Link between wellness and DEI

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Wellness is a conscious, self-directed, and evolving process of achieving one’s full potential, according to the National Wellness Institute.

Wellness is multi-dimensional, as it encompasses far more than engaging in physical activity or eating healthy foods. It is health care for marginalized communities; it creates safe and sacred spaces for those who face discrimination and hate; it raises awareness and accessibility for those living with disabilities; and it embraces a world where we value, celebrate, and support each and every one of our unique experiences and backgrounds.

Consider the following “eight dimensions of wellness,” as promoted by the federal Substance Abuse and Mental Health Services Administration and others.

  • Intellectual: Recognizing one’s creative, stimulating mental activities.
  • Physical: Mindful movement and activity, nutrition, intuitive eating, and acknowledging changes in the physical body. 
  • Emotional: Awareness and acceptance of feelings and emotions. 
  • Social: Contribution to one’s environment and community. 
  • Occupational: Satisfaction and enrichment in one’s life through work. 
  • Spiritual: Our search for meaning and purpose in life. 
  • Financial: Feeling safe and paying attention to one’s current and future finances.
  • Environmental: Caring for our environment and the space in which we live.

Each dimension of wellness is interconnected and can contribute to a healthier lifestyle. For instance, if we can become more in tune with our emotions and embrace all feelings, this can deepen our spirituality, as well as influence our social health.

So, what is the correlation between these dimensions and diversity, equity, and inclusion (DEI)? 
  • Did you know that 82% of transgender individuals have considered killing themselves, and 40% have attempted suicide, with suicidality highest among transgender youth, according to The National Library of Medicine.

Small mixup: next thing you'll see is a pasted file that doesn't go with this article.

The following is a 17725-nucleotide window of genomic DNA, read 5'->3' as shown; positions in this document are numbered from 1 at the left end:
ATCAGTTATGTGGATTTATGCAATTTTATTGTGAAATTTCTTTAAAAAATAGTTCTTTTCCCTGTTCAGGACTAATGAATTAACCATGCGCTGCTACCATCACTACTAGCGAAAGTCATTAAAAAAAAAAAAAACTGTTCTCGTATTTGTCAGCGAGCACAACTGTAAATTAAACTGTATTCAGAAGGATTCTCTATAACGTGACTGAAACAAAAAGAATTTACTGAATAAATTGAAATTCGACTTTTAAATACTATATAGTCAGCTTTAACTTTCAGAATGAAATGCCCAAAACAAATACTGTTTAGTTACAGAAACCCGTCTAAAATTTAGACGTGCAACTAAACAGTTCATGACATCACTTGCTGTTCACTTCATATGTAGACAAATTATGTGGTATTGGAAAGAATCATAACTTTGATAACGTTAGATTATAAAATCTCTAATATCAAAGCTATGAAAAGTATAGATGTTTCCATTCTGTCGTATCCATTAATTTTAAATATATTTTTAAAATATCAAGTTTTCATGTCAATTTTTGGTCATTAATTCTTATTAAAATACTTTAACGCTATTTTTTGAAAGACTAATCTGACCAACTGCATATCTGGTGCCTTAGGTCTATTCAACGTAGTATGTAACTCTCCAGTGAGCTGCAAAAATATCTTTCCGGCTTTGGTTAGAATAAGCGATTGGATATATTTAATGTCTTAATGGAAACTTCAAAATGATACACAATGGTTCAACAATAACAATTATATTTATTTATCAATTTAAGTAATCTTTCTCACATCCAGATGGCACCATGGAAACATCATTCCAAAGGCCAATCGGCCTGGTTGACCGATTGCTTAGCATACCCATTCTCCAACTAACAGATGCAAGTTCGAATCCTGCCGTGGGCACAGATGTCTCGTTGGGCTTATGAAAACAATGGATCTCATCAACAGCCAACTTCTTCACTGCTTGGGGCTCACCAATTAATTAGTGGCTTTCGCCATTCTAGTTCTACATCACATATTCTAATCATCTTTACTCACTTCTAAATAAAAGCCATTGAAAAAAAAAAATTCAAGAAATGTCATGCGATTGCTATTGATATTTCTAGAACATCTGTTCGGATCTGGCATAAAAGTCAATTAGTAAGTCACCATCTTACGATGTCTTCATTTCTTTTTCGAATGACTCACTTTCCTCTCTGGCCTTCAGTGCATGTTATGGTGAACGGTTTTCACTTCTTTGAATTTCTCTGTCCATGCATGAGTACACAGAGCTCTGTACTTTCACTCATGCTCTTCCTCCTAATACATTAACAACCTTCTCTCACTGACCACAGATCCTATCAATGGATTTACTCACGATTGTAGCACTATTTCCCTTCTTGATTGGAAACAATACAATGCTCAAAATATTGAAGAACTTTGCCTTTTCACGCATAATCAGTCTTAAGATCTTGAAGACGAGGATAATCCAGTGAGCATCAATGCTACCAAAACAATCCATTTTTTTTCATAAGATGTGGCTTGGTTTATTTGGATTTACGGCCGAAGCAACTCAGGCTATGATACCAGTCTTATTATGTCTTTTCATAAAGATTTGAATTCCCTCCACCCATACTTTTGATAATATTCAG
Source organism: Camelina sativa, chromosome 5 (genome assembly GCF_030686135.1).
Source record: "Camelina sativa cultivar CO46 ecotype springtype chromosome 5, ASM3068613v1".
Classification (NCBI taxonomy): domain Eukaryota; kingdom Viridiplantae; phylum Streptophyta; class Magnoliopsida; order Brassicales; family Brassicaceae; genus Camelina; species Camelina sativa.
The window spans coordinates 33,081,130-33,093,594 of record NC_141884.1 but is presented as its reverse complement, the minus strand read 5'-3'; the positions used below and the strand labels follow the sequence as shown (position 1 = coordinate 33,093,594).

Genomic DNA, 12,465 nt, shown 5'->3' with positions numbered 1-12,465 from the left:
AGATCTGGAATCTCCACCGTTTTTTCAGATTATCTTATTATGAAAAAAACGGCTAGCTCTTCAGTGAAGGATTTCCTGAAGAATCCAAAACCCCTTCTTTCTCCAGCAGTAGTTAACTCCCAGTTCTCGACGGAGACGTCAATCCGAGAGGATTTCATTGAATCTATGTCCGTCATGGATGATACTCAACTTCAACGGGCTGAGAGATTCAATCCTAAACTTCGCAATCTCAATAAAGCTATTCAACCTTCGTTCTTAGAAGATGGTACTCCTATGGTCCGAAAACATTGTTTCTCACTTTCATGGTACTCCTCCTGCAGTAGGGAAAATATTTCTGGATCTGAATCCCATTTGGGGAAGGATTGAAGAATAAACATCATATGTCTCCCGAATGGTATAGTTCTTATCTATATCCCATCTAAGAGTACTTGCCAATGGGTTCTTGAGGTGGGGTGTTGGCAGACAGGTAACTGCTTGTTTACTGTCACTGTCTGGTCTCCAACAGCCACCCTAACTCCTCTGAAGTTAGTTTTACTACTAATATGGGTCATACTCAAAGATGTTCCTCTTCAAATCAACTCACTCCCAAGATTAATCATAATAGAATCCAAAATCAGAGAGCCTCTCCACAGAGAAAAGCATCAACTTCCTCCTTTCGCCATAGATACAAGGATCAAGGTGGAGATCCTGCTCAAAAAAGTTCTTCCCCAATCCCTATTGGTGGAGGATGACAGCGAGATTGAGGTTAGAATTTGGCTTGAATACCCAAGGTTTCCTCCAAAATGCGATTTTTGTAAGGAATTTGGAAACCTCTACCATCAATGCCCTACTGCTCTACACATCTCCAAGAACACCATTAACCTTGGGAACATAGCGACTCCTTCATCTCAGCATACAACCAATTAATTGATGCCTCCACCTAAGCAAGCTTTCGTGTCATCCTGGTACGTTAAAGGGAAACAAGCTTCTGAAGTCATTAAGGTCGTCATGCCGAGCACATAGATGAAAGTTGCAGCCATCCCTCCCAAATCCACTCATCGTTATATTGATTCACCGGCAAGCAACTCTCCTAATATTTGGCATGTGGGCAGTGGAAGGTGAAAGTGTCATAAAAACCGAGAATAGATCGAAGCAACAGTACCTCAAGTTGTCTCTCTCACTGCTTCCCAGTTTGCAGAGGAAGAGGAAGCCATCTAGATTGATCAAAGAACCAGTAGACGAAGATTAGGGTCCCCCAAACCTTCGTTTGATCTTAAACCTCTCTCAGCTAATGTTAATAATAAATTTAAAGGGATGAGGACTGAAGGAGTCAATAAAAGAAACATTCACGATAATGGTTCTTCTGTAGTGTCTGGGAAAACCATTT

• Many individuals in the LGBTQIA+ community face worse health outcomes due to struggling in silence. According to the National Alliance on Mental Illness, high school students who identify as lesbian, gay, or bisexual are more than four times as likely to have attempted suicide as their heterosexual peers.
  • Adults with disabilities report experiencing frequent mental distress almost five times as often as adults without disabilities, according to the U.S. Centers for Disease Control and Prevention. Keep in mind this population encompasses a broad scale. Disabilities can be  visible or invisible. 
  • According to the National Library of Medicine, 62% of Americans over the age of 65 have more than one chronic medical condition – such as cancer, cardiovascular disease, diabetes, and depression – and the prevalence of multiple chronic conditions is increasing. 
  • Among adults with any mental illness, Black (39%), Hispanic (36%), and Asian (25%) adults were less likely than white (52%) adults to receive mental health services as of 2021, according to the Kaiser Family Foundation. 

These are only a few examples of how closely well-being and DEI are intertwined. When mental or physical health is drastically impacted, it is difficult to achieve one’s full potential. It can also be incredibly challenging to live and feel well.

How can we work to change this? 

Inclusion equals a sense of belonging. It is supportive and welcoming of all individuals regardless of someone’s race, gender, age, disability, sexual orientation, and religion. If we feel heard and seen, we will begin to feel at home within ourselves, which can drastically impact our overall health and well-being. 

Steps we can take to improve our wellness 
 (which in turn helps and influences others):
  • Take a moment for yourself. It can be a breath or reengaging in a hobby or activity you enjoy doing.
  • Spend time with supportive people to strengthen your social group.
  • Join community groups and/or workshops. This gives us an opportunity to learn and create opportunities for growth and connection.
  • Explore creativity: journal, paint, take a cooking class!
  • Find movement and exercise that feels good for your body. 
  • Celebrate your unique perspective and your journey arriving there.
  • Develop a self-care action plan (see below).

Take a moment to review the following self-care action plan. Working in the health care field, we often care for others extensively. How well do you take care of yourself?


Allison LaRussa, B.A., CPS, RYT
AVP, Health Humanities, Trauma-Informed Sanctuary Frameworks, and Diversity, Equity, and Inclusion
The Wright Centers for Community Health and Graduate Medical Education